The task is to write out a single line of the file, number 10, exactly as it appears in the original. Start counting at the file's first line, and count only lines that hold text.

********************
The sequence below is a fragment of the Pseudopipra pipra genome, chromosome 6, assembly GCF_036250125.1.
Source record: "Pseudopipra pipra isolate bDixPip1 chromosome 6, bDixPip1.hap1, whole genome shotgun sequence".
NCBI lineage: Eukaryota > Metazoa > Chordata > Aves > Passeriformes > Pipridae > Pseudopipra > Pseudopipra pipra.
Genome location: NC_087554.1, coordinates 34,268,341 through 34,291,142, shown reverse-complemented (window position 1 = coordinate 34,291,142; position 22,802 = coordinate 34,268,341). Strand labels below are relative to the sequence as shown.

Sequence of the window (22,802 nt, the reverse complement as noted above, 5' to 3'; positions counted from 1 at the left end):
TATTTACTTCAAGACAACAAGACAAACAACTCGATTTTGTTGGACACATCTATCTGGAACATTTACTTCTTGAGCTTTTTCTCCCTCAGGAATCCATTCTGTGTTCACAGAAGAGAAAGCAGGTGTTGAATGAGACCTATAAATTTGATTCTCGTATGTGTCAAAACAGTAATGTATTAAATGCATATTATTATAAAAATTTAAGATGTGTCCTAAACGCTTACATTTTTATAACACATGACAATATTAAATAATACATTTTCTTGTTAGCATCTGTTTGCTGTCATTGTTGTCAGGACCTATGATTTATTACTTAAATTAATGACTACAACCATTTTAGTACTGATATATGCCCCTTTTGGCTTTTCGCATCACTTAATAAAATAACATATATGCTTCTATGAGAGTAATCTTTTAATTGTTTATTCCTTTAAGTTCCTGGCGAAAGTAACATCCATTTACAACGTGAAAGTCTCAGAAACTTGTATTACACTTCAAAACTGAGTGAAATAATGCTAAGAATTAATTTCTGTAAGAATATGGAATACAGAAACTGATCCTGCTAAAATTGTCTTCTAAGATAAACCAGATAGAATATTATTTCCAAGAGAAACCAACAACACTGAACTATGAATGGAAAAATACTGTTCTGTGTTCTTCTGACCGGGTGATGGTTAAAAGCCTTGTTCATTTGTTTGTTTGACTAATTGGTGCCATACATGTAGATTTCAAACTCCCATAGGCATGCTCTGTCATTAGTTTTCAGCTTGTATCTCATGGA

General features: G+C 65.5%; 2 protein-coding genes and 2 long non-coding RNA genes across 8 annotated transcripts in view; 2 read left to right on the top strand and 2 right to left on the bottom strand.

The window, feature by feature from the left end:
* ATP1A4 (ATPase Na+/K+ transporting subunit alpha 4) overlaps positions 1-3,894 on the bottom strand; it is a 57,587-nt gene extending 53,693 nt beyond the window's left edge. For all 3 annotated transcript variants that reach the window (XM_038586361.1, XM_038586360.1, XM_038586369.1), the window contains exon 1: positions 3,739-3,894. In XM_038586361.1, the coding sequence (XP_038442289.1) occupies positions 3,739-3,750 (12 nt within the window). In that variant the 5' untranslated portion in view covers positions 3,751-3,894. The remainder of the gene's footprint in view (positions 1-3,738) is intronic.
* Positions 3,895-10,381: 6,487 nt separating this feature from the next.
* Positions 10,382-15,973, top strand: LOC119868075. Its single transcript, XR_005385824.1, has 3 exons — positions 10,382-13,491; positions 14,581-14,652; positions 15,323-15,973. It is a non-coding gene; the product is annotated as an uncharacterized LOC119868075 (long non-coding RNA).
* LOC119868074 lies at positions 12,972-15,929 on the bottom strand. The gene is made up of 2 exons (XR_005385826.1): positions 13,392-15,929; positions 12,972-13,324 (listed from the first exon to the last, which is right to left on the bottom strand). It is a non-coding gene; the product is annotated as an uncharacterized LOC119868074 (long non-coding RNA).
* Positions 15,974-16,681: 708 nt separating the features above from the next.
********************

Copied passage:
* Positions 3,895-10,381: 6,487 nt separating this feature from the next.